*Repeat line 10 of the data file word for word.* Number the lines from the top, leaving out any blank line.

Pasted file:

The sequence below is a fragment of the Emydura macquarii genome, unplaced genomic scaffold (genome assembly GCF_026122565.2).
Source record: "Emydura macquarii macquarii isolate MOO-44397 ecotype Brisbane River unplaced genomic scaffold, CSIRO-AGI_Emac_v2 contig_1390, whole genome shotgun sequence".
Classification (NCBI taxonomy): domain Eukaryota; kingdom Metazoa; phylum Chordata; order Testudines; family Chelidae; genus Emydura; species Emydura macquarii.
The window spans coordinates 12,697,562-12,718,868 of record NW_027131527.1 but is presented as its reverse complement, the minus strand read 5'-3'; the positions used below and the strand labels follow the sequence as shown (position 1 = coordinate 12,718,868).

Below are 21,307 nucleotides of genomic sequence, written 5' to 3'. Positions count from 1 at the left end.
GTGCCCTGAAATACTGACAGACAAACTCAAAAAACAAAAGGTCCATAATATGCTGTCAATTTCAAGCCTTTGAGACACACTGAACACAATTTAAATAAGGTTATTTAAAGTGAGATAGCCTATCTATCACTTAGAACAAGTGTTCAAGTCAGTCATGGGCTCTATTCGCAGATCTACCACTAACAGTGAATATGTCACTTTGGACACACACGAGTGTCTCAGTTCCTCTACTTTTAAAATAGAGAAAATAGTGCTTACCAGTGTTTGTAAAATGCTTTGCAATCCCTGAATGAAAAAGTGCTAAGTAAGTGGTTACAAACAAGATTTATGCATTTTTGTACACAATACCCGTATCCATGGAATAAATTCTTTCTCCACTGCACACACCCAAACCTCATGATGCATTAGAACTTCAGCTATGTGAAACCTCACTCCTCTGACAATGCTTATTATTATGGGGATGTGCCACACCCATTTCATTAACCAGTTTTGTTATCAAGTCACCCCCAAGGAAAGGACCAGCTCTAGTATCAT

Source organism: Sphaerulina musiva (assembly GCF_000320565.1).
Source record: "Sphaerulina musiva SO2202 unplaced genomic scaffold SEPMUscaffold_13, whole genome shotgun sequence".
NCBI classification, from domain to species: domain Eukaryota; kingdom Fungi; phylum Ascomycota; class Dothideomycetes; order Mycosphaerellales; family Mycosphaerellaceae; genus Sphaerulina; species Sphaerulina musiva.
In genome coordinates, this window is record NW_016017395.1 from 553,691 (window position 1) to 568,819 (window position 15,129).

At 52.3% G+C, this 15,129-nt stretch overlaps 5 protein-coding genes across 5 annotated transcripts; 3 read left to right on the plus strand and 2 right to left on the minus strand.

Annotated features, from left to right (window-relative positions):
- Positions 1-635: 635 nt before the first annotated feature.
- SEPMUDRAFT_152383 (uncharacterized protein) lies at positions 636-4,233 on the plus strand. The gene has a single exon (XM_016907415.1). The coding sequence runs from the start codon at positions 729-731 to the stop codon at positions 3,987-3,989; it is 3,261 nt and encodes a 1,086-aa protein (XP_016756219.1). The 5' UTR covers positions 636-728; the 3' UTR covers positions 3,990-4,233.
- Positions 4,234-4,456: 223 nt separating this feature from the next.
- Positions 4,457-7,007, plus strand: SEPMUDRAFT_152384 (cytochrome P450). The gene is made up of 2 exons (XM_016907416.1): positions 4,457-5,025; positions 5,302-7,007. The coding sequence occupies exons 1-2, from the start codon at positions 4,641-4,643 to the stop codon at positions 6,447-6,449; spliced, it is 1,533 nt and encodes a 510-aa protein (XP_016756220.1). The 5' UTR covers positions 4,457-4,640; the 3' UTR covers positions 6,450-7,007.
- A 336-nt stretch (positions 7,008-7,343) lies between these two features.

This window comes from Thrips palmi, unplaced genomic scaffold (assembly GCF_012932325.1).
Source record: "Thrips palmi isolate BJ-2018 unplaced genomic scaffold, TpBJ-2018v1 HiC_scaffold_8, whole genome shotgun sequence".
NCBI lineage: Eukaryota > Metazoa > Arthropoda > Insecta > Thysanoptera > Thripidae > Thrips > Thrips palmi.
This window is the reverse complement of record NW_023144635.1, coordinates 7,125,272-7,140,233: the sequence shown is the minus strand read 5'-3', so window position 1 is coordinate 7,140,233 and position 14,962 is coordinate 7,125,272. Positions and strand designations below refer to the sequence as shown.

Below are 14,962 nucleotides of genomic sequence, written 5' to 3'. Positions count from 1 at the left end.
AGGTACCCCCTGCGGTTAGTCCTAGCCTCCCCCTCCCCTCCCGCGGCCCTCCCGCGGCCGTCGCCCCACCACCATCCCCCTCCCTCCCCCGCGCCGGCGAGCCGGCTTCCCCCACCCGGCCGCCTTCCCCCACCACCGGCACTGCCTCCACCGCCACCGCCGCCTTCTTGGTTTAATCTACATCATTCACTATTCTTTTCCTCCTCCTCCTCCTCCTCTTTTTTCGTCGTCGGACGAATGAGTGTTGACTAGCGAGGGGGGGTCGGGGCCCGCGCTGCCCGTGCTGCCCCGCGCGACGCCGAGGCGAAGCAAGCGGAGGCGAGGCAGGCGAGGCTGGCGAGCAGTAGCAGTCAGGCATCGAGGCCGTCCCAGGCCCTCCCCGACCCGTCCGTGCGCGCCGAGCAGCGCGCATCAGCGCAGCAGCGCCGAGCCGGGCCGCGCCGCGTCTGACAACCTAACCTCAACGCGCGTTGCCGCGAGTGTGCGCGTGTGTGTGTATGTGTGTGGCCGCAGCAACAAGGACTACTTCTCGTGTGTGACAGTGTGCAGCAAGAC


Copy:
In genome coordinates, this window is record NW_016017395.1 from 553,691 (window position 1) to 568,819 (window position 15,129).